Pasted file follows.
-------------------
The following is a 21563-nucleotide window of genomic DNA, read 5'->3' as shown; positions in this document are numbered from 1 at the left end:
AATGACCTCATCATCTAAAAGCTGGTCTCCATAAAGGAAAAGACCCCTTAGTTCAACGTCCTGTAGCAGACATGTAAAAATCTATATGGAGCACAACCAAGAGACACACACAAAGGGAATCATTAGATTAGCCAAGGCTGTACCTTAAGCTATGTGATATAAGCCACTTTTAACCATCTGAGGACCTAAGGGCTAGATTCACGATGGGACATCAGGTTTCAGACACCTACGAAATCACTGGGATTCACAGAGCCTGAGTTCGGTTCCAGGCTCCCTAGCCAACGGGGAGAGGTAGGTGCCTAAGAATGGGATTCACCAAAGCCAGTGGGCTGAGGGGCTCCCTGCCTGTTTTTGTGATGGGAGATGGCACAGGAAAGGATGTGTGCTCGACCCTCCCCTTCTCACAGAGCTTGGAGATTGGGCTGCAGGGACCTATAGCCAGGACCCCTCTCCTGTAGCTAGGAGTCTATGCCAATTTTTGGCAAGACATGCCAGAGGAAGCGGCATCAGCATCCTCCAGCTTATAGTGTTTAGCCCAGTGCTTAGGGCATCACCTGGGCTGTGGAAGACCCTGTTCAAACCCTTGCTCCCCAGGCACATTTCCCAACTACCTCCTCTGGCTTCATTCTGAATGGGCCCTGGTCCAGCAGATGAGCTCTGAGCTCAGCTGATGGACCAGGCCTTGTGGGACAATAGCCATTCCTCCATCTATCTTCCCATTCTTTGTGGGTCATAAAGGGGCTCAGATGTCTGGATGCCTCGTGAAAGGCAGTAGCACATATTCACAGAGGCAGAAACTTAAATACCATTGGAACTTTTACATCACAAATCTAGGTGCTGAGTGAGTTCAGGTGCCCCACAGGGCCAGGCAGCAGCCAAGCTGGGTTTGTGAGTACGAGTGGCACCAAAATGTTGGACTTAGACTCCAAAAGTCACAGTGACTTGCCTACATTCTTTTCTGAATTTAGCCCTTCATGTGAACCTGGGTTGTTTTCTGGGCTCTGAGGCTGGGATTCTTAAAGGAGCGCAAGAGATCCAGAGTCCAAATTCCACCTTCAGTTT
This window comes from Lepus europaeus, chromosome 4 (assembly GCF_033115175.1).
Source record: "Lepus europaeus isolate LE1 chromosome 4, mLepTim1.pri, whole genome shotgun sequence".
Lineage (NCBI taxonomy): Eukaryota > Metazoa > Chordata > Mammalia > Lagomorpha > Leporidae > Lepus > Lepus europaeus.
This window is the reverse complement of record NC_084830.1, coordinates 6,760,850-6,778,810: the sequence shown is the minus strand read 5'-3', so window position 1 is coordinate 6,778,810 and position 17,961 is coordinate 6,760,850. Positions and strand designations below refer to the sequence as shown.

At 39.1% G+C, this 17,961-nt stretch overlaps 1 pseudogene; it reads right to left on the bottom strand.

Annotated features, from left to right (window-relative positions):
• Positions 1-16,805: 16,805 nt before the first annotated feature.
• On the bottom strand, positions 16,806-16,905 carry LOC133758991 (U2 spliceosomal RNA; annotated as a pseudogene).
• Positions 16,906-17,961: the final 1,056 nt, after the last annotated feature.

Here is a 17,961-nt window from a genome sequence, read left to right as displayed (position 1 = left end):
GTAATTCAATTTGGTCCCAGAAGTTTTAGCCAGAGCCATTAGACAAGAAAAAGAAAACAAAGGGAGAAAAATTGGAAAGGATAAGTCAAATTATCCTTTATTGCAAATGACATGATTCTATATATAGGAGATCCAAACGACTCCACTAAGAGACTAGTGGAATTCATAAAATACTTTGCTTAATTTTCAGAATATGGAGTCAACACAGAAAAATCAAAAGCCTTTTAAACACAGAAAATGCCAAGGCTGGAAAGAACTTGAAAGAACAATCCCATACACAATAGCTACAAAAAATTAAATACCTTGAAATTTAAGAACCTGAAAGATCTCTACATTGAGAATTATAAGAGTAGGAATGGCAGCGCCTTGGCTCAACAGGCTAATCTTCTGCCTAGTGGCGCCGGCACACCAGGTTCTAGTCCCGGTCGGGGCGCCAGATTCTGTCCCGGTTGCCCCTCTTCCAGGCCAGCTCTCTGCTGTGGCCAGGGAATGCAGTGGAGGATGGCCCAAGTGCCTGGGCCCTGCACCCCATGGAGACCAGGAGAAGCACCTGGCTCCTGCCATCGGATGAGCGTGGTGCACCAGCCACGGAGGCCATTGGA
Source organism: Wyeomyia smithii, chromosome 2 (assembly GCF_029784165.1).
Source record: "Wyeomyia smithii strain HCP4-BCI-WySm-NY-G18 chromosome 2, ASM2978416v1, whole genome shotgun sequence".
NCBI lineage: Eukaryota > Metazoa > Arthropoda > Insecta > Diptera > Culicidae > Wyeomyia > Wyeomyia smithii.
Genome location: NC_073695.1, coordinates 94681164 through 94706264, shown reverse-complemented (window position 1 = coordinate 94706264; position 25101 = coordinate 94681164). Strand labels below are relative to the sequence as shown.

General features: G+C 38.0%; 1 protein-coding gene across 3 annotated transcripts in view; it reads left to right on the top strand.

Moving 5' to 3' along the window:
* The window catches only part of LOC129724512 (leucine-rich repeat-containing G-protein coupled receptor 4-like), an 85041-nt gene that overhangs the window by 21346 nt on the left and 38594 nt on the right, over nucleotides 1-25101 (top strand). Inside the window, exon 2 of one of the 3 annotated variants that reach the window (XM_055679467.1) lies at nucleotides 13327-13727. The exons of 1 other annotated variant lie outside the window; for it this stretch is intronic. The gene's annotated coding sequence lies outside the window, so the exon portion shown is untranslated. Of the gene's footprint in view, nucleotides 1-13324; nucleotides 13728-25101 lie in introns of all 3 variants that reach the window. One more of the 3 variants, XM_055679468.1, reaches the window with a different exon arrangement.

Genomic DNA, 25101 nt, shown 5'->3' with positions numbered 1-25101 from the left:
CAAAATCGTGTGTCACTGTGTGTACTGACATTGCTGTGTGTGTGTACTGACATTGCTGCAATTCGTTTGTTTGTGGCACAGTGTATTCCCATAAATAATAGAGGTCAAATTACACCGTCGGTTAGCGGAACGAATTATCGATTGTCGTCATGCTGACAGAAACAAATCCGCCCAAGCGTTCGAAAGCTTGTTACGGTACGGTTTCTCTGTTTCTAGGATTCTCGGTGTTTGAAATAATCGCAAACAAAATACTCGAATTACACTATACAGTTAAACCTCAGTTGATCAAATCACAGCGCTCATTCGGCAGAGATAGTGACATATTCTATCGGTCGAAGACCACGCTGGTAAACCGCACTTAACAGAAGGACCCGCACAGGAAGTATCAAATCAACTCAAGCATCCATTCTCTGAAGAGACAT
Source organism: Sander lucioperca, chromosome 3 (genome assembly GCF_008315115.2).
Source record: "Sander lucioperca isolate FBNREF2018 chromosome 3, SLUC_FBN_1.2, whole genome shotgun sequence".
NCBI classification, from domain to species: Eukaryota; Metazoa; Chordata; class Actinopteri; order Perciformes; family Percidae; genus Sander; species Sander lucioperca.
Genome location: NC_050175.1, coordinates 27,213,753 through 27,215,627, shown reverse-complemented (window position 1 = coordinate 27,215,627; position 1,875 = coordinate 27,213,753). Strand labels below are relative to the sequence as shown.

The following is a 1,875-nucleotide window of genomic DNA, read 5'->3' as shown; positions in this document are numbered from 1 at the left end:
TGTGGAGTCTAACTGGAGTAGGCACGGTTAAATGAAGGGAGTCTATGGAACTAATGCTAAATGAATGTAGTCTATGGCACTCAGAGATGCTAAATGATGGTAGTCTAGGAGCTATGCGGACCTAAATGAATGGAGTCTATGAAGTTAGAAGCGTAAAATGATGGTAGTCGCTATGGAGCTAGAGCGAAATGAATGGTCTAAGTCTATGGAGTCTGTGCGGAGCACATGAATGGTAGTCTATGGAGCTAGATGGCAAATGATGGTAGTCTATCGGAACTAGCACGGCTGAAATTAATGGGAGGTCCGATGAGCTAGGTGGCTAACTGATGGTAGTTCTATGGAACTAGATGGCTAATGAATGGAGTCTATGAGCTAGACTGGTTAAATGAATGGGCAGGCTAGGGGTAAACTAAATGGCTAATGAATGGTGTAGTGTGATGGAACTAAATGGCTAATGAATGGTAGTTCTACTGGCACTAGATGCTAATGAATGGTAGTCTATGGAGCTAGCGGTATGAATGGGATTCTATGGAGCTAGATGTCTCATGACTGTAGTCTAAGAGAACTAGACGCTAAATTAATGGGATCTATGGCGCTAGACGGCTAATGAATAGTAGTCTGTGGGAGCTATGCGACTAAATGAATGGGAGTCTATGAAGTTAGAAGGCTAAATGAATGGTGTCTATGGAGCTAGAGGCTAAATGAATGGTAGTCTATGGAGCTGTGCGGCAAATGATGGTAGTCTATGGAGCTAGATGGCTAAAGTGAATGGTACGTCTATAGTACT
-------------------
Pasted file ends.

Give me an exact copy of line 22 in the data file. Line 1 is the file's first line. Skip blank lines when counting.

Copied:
CAAAATCGTGTGTCACTGTGTGTACTGACATTGCTGTGTGTGTGTACTGACATTGCTGCAATTCGTTTGTTTGTGGCACAGTGTATTCCCATAAATAATAGAGGTCAAATTACACCGTCGGTTAGCGGAACGAATTATCGATTGTCGTCATGCTGACAGAAACAAATCCGCCCAAGCGTTCGAAAGCTTGTTACGGTACGGTTTCTCTGTTTCTAGGATTCTCGGTGTTTGAAATAATCGCAAACAAAATACTCGAATTACACTATACAGTTAAACCTCAGTTGATCAAATCACAGCGCTCATTCGGCAGAGATAGTGACATATTCTATCGGTCGAAGACCACGCTGGTAAACCGCACTTAACAGAAGGACCCGCACAGGAAGTATCAAATCAACTCAAGCATCCATTCTCTGAAGAGACAT